And why, you ask, is Stan coaching a peewee hockey team? Well, his bike was towed because he had a bunch of parking tickets and in order to get his bike out of impound, he had to do this.

The episode is pretty silly and until the final hockey game, which is definitely worth watching, really not my favorite. I hope you enjoyed it.

What did you think?

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Great Motivational Posters about Friends, Anime, Necks and Jessica Alba

Here ya go:

Which was your favorite?

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The Boys Uncover the Cough Syrup Conspiracy in South Park Episode 811, “Quest for Ratings”

In this episode, the boys have a South Park Elementary television show, and they’re competing with Craig’s show for ratings. If they can’t do better than he does in teh ratings their show will be canceled and they will all fail. At first, they dramatically alter what they’re giving their viewers, adding all kinds of ridiculous elements and making fun of local area news.

They decide that they need to do some real investigating in order to break a real news story, and for inspiration they drink a bunch of cough syrup and trip balls. What they end up uncovering is that everyone is doing cough syrup – how they come to this conclusion is something that you’ll need to watch the episode to find out.

I think the episode is a good commentary about a. the terrible quality of local news, b. the unnecessary emphasis on television ratings and how that can destroy a show’s integrity and actual quality and c. the crappy television that children like to watch…and why.

What did you think of this episode?

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Fun with the Bible: The Harmony of God’s Creation in Genesis 1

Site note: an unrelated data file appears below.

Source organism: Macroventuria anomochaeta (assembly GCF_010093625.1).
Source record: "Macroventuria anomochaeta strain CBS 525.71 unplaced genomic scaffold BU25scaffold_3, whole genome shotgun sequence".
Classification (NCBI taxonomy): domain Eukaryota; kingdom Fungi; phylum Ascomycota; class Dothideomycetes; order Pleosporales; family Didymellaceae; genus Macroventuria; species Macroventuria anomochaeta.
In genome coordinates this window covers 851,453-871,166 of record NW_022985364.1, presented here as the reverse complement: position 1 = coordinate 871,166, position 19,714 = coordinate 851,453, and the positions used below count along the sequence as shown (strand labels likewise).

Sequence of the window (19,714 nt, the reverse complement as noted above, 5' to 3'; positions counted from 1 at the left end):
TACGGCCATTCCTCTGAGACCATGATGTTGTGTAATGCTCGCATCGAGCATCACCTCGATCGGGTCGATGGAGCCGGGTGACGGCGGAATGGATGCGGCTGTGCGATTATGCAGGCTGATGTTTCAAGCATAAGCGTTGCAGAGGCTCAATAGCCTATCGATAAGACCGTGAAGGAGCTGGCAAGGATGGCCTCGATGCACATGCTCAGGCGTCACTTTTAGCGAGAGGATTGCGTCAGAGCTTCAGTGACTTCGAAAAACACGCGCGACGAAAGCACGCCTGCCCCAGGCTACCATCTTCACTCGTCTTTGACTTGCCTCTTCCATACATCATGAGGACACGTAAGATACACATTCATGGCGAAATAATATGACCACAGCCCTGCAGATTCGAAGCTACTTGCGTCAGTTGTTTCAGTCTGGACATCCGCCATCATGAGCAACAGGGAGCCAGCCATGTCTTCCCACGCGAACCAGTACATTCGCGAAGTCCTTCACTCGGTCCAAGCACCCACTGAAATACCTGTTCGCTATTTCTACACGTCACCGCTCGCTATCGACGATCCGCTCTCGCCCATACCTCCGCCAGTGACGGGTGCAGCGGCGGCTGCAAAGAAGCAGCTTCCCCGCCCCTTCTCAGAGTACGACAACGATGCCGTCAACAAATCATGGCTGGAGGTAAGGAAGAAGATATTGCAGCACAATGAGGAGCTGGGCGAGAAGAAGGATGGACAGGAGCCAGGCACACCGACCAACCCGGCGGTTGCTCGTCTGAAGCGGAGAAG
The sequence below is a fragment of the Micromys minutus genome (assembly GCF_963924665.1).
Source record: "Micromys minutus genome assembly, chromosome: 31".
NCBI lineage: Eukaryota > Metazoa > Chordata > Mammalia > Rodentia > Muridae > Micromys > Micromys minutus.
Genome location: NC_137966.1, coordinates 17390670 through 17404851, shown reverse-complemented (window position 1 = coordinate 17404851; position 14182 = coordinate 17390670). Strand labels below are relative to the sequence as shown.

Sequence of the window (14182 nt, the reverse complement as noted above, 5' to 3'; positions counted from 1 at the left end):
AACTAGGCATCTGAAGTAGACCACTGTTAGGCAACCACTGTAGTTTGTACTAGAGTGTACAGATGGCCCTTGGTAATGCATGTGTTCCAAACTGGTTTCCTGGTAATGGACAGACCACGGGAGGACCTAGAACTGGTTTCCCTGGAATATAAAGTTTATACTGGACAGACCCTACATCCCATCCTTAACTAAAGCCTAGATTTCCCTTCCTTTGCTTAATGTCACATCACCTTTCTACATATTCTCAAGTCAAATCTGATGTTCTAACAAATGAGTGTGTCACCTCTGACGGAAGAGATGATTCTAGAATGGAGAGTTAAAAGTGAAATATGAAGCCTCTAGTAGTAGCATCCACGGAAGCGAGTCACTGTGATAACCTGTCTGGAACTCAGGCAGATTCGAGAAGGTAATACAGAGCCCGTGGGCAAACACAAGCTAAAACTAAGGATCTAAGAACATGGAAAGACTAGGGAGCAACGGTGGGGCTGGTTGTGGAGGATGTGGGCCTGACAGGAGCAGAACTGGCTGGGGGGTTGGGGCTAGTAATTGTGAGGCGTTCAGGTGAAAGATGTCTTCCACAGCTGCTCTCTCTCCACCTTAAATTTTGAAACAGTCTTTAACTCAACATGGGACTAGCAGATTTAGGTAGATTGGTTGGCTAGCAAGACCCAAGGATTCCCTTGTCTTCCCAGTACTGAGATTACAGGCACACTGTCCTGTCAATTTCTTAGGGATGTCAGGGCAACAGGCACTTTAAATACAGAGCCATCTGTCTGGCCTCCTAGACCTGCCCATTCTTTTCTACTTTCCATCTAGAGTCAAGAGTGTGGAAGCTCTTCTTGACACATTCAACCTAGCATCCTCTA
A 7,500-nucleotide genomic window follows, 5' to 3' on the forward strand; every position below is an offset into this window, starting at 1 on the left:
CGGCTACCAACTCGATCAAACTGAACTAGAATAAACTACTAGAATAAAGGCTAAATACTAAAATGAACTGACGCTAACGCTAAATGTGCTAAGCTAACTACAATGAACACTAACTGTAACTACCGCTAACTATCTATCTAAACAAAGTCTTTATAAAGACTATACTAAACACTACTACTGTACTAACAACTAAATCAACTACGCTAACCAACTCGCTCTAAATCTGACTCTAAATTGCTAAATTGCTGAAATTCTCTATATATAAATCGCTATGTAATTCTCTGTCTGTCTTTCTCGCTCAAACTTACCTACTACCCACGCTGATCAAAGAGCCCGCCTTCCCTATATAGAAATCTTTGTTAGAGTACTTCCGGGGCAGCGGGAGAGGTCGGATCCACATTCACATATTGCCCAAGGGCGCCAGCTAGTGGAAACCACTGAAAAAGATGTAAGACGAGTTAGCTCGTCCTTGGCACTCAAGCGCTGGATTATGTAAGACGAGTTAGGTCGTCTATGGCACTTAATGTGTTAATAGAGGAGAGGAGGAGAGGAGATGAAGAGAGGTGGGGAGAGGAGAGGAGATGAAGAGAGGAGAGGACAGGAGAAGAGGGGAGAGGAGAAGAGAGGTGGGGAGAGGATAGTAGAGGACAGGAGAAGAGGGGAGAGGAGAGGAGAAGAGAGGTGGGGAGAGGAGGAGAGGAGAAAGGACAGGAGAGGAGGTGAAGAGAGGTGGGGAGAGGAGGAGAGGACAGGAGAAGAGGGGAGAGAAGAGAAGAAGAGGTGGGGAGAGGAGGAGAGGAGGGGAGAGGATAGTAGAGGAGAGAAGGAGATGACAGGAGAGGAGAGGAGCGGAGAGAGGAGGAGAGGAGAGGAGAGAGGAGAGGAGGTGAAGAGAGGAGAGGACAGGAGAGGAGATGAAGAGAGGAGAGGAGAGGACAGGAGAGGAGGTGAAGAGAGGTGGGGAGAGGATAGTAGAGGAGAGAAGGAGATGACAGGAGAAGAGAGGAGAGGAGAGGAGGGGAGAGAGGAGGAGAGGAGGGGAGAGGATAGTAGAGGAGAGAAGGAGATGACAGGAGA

Common Misconceptions about the Creation Story

When you ask most people what God created on each of the six days of creation (remember, the seventh day was for chillin’ like a villain), they will generally answer incorrectly. Test this out. Don’t ask your local biblical scholar, of course, just someone who is aware of his or her religion, goes to church or synagogue occasionally and might have something to say. Day by day, his/her answer may go a little something like this:

1. The universe

2. Land and water

3. Sun and Moon

4. Plants

5. Animals

6. Adam and Eve

Now, that wouldn’t be a terrible guess, mind you. In some fashion or another those things were created, the order is not terrible, and they managed to fill six days. Of course, my made up answer might be a little biased since I know what really happened. They may skip one or two, wind up with Adam and Eve on day 4 and then have to backtrack and think about what happened in those last few days. “Uh, pot and beer, dude? Hehehe.”

The Beautiful Symmetry of Creation

In any case, I’d like to take a moment to show you what God created on which days (not that you couldn’t read it for yourself), just so that you can see the inherent harmony in the plan and in the mind of the author of Genesis 1.

1. Night and Day                          4. Sun, Moon and Stars

2. Sky and Water                          5. Birds and Fish

3. Dry land and Vegetation           6. Animals and Humankind

Now isn’t that special? Do you notice anything?

The way I laid it out should give away the beautiful symmetry of creation, how everything created in the first three days is complemented by what is designed for it specifically in the latter three days. The Sun, Moon and Stars make Night and Day a reality. The birds and fish populate the sky and water and then animals and mankind (or mammals, if you will) populate the dry land and utilize the vegetation. Beautiful!